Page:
Seattle Mariners Top 40 Prospect Re-Rank: 25-21

PEORIA, AZ - MARCH 4: A hat and glove of of the Seattle Mariners is seen prior to the game against the San Diego Padreson March 4, 2015 at Peoria Stadium in Peoria, Arizona. The Mariners defeated the Padres 4-3 in 10 innings. (Photo by Rich Pilling/Getty Images)
PEORIA, AZ - MARCH 4: A hat and glove of of the Seattle Mariners is seen prior to the game against the San Diego Padreson March 4, 2015 at Peoria Stadium in Peoria, Arizona. The Mariners defeated the Padres 4-3 in 10 innings. (Photo by Rich Pilling/Getty Images) /

The Mariners minor league affiliates are wrapping up their regular seasons but their development never stops. Neither does our constant shuffling our prospect ranks, so let’s continue our countdown.

We continue to march towards our top 20 Mariners prospects with the final group who just missed the top 20. As a reminder, our ranks are subjective and should, in no way, be considered “expert” ranks.

Beauty is in the eye of the beholder. We all have different criteria for how we judge prospects and the two of us who collabed on this list are no different. So sit back, relax, and enjoy our rankings of the final group of prospects just outside of the top 20.

25. Sam Delaplane

Sam Delaplane is a name that people who closely follow the minor leagues should know. If you are unfamiliar with this right-handed reliever, you may want to start paying attention. You see, Delaplane strikes guys out. A lot of guys.

Last season in A-ball Clinton, he racked up 100 strikeouts in 59.2 pitched while posting a 1.96 ERA. It seemed unlikely he could outdo himself in 2019 until he did just that. Thus far, Delaplane has racked up 114 strikeouts in 43 appearances, spanning a total of 65.1 innings pitched.

The funny thing is, Delaplane isn’t your prototypical idea of a strikeout reliever. He doesn’t throw a 100 mph heater with a wipeout slider like Edwin Diaz, Aroldis Chapman, or Josh Hader. In fact, Delaplane throws a low 90’s running fastball.

The curveball has similar spin rates to Max Scherzer, putting it in the upper tier of big-league offerings, but not anywhere near elite status. Delaplane’s straight over the top arm action creates deception, aiding in his above-average stuff in collecting strikeouts.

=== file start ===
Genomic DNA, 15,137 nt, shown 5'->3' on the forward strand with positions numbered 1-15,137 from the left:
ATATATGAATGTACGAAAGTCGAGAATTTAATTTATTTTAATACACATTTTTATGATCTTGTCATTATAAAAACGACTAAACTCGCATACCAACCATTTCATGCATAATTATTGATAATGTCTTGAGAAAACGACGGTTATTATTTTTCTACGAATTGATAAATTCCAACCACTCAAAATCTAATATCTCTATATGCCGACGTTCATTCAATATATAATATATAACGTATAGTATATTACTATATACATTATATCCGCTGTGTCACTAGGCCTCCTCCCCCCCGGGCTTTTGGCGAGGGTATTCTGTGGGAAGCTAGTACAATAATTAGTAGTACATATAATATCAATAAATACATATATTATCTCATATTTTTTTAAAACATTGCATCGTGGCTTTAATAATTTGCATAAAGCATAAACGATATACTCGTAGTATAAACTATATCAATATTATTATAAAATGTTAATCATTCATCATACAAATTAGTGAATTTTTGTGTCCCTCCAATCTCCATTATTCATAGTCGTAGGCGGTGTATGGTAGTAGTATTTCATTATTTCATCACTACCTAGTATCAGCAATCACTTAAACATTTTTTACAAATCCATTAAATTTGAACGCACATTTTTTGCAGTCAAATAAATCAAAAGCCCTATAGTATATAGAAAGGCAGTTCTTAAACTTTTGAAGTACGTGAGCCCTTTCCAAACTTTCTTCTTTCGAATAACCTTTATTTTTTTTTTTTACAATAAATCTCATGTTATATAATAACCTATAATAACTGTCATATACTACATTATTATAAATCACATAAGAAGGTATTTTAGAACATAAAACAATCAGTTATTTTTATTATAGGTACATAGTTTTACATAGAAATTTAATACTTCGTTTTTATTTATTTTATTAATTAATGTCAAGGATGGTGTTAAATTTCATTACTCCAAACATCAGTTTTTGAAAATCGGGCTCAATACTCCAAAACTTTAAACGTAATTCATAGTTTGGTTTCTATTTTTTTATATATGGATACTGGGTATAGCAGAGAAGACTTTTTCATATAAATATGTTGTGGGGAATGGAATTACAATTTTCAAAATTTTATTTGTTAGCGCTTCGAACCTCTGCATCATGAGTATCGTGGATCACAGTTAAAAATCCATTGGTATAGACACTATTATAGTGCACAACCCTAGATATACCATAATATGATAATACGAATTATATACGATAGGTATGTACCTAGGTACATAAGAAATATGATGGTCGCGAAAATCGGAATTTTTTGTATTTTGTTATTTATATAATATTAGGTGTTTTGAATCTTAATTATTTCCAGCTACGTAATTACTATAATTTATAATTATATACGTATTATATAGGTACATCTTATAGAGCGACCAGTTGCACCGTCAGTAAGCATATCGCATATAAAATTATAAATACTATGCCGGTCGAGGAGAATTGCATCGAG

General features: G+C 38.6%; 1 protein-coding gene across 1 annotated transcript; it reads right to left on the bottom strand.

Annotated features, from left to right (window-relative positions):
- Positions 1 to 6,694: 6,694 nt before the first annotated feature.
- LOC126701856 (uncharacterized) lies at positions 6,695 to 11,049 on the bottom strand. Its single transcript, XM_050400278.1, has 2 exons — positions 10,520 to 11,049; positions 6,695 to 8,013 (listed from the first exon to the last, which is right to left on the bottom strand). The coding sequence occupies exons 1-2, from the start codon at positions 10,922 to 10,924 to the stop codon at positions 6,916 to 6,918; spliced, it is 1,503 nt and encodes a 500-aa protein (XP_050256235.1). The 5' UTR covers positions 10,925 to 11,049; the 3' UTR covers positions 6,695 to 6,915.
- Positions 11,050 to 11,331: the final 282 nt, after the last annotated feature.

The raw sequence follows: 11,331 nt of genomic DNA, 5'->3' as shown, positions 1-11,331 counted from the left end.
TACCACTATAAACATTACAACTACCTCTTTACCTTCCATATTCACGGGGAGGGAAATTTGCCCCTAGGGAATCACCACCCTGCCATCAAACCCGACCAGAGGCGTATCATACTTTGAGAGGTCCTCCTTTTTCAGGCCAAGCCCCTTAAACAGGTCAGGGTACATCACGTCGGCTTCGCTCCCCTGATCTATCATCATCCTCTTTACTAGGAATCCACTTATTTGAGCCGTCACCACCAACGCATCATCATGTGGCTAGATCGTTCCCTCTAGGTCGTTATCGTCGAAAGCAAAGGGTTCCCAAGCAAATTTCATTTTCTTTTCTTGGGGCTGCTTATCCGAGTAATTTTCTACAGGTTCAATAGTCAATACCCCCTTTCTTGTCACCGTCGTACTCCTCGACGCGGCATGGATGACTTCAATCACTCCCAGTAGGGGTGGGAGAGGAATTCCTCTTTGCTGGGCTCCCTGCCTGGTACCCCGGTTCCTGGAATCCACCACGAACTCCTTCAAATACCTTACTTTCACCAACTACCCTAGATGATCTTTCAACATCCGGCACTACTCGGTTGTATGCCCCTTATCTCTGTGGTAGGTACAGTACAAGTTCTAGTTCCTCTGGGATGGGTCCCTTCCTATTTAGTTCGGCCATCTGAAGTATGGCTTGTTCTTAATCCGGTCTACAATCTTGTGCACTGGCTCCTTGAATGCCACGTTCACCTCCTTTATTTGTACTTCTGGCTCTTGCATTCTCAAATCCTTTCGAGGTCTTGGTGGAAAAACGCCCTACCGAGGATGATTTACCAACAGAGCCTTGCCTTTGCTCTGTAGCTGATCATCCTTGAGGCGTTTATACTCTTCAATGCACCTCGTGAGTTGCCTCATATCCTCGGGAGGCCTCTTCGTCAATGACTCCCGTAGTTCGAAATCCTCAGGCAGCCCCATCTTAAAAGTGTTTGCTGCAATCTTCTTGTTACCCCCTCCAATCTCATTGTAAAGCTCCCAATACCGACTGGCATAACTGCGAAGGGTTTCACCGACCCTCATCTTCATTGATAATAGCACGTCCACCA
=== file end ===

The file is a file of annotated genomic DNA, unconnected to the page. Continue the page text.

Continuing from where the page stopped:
He probably isn’t a closer at the MLB level but should have no issue handling a back of the pen role if he can translate his AA dominance to the big leagues.

24. Joe Rizzo

The second draft pick made in the Jerry Dipoto era, Joe Rizzo was selected as an advanced prep bat with no real position to play entering pro ball. The start of Rizzo’s young career was a bit of a disappointment and 2019 was an important year for the 21-year-old infielder who was set to repeat High-A for the second consecutive season.

And perhaps for the first time in his career, Rizzo looked like the hitter the Mariners thought he could be for more than a few weeks. Currently, Rizzo is hitting .294/.352/.428 in Modesto, with 10 home runs and 29 doubles in 486 ABs.

The hit tool is still the carrying tool for Rizzo, who is still without a defined home defensively. Ideally, Rizzo is best suited for second base but he may lack the lateral quickness to play there. Most of his games have been played at third, but he is decidedly below-average at the position.

Rizzo has also started playing a lot of first base, but he lacks the offensive profile to stay there full time. Seattle will likely start him in AA Arkansas next season, where a repeat of this season could land Rizzo higher on our list this time next year.

23. Carter Bins